Most likely, you or someone you know, has received a steroid injection for joint or muscle pain at the recommendation of a health professional.

But steroid injections are an inconvenient truth…

The use of steroid injections as anti-inflammatory orthopedic treatment solutions began in the late 1940s. They were revered for providing immediate short-term pain relief and facilitating increased range of motion, but contemporary studies have since exposed their adverse long-term effects. In this blog post, we delve into the research highlighting these negative effects, so you can make an informed and fair decision to manage your pain.

Are doctors giving the correct dosage?

Waterfall

Physicians around the country inject high-dose corticosteroids into joints like it’s holy water. But while the milligram-dose range used sounds small (after all, it’s only a thousandth of a gram), to the body it’s massive. In fact, it’s a million times too much, as the joint and cells of the body are used to seeing a billionth of grams (nanograms).

When Regenexx first began using stem cells in 2005, the research was clear that nanogram-dose (ultra-low-dose) steroids was what the body was meant to experience. This is more than enough to activate receptors. In fact, steroids in this dose range can do some interesting things, but steroids in the milligram-dose range (one million times more) kill cells. Hence, the solution would seem to be simple: given the steroid injection risks, if you must use steroids, why not use them in the appropriate dose range for the body? You observe the same suppression of inflammation, and you’re not killing cells.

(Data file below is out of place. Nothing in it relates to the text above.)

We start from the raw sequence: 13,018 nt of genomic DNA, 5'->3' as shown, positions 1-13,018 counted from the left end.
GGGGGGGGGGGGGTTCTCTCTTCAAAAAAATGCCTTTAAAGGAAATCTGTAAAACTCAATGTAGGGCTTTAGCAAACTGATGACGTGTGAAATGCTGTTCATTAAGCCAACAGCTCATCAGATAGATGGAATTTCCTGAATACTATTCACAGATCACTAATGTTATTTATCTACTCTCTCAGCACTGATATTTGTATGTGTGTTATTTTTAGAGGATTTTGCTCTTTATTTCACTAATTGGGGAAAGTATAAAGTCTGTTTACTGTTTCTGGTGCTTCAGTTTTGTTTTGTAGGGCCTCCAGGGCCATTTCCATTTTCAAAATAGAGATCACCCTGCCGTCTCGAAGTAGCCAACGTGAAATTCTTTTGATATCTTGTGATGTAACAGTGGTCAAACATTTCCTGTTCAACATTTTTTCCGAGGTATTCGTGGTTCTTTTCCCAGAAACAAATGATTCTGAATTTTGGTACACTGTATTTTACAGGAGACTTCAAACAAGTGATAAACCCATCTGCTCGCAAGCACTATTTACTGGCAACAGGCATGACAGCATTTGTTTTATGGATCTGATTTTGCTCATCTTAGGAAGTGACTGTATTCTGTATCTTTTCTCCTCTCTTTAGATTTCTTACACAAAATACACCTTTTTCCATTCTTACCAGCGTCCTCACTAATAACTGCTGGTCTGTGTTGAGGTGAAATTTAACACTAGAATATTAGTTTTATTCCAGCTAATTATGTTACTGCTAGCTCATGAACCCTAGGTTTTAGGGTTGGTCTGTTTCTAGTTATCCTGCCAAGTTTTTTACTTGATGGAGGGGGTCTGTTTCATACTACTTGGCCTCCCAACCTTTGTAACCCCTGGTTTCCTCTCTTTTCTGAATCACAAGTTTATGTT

Are steroid injections simply a placebo?

The Placebo Effect

The placebo effect is essentially a positive health outcome triggered by a patient’s anticipation that a prescribed treatment or medicine will help them. From a number of clinical trials, it seems that steroid injections often underperform, even when compared to administered placebos.

For example, a two-year randomized clinical trial of 140 patients with knee osteoarthritis, compared steroid injections versus placebo saline injections, and demonstrated a significantly greater cartilage volume loss, with no effect on pain, for patients who received the steroid injections.[1] Results of another clinical trial of over 2,500 patients demonstrated consistent long-term and intermediate symptom exacerbation from steroid injections; in some cases even the short-term injection was no more effective than the placebo.[2] And finally, another clinical trial of 165 patients examined the use of corticosteroid injection versus placebo injection for the treatment of tennis elbow, and showed worse clinical outcomes one-year post corticosteroid injection.[3]

A randomized controlled trial in the Journal of American Medical Association also concluded there was no benefit of corticosteroid injections for knee osteoarthritis. [4]

So, what are the risks and complications of steroid injections?

  • A four-year study of over 1,500 patients who received local corticosteroid injections revealed a 40% procedure error rate, resulting in an identified complication rate of 18%, including both septic and aseptic complications.[5]